Ravens owner Steve Bisciotti made one thing fairly clear on the afternoon of the State of the Ravens news conference eight months ago.

On his golf course, you don't get two mulligans.

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The Ravens organization was just waking up from its first nonplayoff season of the John Harbaugh era, so it must have seemed like a harsh assessment when Bisciotti told The Baltimore Sun's Mike Preston in a separate interview that a second season like the Ravens' 8-8 Super Bowl encore would not be tolerated.

"I have to be patient to let people fail, but I don't have to be patient enough to let people repeat failure," Bisciotti said.

Maybe that was just some heat-of-the-moment steam escaping from a guy who has grown used to great success, but Bisciotti generally doesn't talk just to hear his voice. Though everything he has said since has been positive and supportive of the efforts that the front office has made to upgrade the team and the coaching staff, it would be a mistake to believe he has spooled out much slack heading into the 2014 season.

It might be just the opposite. The comments Bisciotti made in January came before the flurry of off-field misbehavior that kept the club in an almost constant state of damage control throughout the offseason. The Ray Rice domestic violence incident certainly can't be blamed on anyone at The Castle — except Rice — but it combined with several lesser headlines to create a narrative that has put even more pressure on the Ravens to start changing the subject this week.

Of course, it's not as if they've been standing still the past eight months. The front office moved decisively to restructure the offensive coaching staff and install a new system that should make the team more efficient and explosive. General manager Ozzie Newsome and his staff spiced up the receiver corps with fiery veteran Steve Smith and tight end Owen Daniels, and acquired center Jeremy Zuttah to shore up the offensive line. And for the second year in a row, the Ravens put a heavy emphasis on restocking a storied defense that didn't have quite the same swagger last year that it did during the Ray Lewis-Ed Reed years.

Still, enough questions remain to keep everyone guessing through what will be a critical first quarter of the 2014 schedule.

How often does an NFL team open the season by playing two tough division rivals in five days and all three division rivals in succession? The Ravens will do that, and face the Cincinnati Bengals and Pittsburgh Steelers while Rice serves his two-game suspension.The quirky September schedule could turn out to be a good thing if the Ravens win both of those games at home, because they'll have the equivalent of half a bye week going into their first road game, against the Cleveland Browns, but a lot will depend on whether they have enough depth at several key positions.

The defense took some big hits during training camp and the preseason. The loss of defensive ends Kapron Lewis-Moore and Brent Urban to season-ending injuries pushed some inexperience up the depth chart and thinned the overall depth of the defensive line. The scary chest injury that knocked Jimmy Smith out of the preseason game against the Dallas Cowboys only focused more attention on the team's cornerback problems, with Lardarius Webb sidelined for several weeks with a back injury.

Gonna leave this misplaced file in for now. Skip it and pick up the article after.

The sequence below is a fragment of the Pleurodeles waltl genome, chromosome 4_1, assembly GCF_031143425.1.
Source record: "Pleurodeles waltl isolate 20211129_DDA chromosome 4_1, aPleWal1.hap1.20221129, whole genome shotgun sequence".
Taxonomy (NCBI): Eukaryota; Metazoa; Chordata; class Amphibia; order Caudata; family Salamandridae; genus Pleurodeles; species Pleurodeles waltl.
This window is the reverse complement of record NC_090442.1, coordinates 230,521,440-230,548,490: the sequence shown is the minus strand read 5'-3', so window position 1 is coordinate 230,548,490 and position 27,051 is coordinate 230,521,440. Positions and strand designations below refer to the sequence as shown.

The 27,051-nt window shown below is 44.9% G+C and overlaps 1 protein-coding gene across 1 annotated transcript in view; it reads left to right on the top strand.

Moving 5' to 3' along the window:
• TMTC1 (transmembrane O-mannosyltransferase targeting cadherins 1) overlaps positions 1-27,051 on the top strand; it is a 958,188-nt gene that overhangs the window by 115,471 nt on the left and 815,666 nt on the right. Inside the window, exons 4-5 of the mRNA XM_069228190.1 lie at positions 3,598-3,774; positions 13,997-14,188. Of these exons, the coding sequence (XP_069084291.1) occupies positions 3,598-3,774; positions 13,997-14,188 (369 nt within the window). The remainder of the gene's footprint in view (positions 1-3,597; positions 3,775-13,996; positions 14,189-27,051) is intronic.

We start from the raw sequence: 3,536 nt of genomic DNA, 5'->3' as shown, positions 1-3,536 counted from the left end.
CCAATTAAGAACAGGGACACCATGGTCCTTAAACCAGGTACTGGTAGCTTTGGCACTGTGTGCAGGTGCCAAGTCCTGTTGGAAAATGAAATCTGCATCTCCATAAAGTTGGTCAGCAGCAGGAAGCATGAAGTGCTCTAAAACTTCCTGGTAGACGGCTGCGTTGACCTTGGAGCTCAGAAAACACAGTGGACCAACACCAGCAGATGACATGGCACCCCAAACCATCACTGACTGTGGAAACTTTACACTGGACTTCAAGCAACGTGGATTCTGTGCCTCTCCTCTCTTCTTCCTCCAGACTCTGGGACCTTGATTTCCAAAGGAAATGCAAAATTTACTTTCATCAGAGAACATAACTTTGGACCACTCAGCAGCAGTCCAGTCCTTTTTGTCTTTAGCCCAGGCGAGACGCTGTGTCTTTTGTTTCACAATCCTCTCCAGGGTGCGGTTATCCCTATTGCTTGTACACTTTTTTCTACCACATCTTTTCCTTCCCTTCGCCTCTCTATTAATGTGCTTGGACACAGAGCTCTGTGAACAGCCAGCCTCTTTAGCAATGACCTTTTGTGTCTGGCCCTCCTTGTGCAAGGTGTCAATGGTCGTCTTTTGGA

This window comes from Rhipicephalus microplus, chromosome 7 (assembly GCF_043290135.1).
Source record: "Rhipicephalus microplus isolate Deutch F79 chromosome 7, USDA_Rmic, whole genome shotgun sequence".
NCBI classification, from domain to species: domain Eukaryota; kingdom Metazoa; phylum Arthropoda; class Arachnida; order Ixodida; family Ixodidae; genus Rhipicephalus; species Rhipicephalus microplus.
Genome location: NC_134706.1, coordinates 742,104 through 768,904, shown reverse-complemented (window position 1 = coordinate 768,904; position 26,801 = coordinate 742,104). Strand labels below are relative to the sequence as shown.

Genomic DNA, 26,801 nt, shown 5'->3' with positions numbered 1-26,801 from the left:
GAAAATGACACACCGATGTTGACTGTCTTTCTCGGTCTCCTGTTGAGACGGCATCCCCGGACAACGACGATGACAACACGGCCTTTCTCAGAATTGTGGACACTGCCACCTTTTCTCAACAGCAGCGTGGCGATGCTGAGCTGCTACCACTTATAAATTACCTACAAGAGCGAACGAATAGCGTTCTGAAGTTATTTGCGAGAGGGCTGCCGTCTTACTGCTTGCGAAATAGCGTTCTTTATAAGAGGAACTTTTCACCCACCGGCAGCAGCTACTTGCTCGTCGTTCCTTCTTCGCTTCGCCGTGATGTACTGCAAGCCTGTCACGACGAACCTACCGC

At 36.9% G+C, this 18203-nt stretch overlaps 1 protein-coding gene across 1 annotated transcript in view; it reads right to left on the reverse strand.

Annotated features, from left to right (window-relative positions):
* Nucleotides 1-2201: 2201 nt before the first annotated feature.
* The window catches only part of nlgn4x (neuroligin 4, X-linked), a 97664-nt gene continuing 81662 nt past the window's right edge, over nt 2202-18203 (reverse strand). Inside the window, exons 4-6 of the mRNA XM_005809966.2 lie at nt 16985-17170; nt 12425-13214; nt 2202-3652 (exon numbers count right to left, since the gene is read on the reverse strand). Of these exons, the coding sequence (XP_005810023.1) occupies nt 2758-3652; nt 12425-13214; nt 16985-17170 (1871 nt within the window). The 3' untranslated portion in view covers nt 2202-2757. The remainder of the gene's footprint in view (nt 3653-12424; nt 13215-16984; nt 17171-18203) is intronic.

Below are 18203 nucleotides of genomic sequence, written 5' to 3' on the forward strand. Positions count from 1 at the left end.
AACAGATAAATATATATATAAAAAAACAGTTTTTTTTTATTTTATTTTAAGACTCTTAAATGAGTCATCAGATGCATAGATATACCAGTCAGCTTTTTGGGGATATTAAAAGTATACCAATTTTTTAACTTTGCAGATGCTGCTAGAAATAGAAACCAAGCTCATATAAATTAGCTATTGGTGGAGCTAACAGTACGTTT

The running back situation might actually be one of the lesser worries for Harbaugh and new offensive coordinator Gary Kubiak, because Bernard Pierce, Justin Forsett and rookie Lorenzo Taliaferro had solid camps.

Still, in light of the uncertain injury situation, it can't be too surprising that the Ravens are being viewed with some skepticism by the oddsmakers, who rate them below the Steelers and Bengals in their consensus odds to win the AFC title and the Super Bowl, even though the Ravens' strength of schedule (based on the 2013 winning percentage of this year's opponents) ranks 28th among the 32 NFL teams.

For the first time in the Harbaugh era, the Ravens are in a position to benefit from the league's standings-based scheduling system, which — at least theoretically — promotes competitive balance by giving each team two conference games against nondivisional opponents based on their mutual 2013 divisional finish. The Ravens also picked much higher than usual in the draft because they finished third in the AFC North last year.

That just adds another layer of expectation to a team that already lives by a higher competitive standard than most NFL franchises. Lest anyone forget, the difference between last year's disappointing 8-8 record and a sixth straight postseason appearance was a fourth-quarter meltdown against the Bengals in Week 17.

In such a parity-driven league, the line between success and failure can be a very fine one, but one year removed from the Super Bowl title, Bisciotti wasn't in the mood for fine distinctions.

Bisciotti has said he is on board with his team's new direction, but that doesn't mean his admonitions last January are necessarily open to new interpretation.

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"I'll be more apt to get my way next year if their solutions don't change the problems," Bisciotti said then. "That's fair. That's where I am as owner."

In other words, the heat is still on … but Harbaugh would be the first to tell you that it always is.

pschmuck@baltsun.com

twitter.com/SchmuckStop

Read more from columnist Peter Schmuck on his blog, "The Schmuck Stops Here," at baltimoresun.com/schmuckblog.

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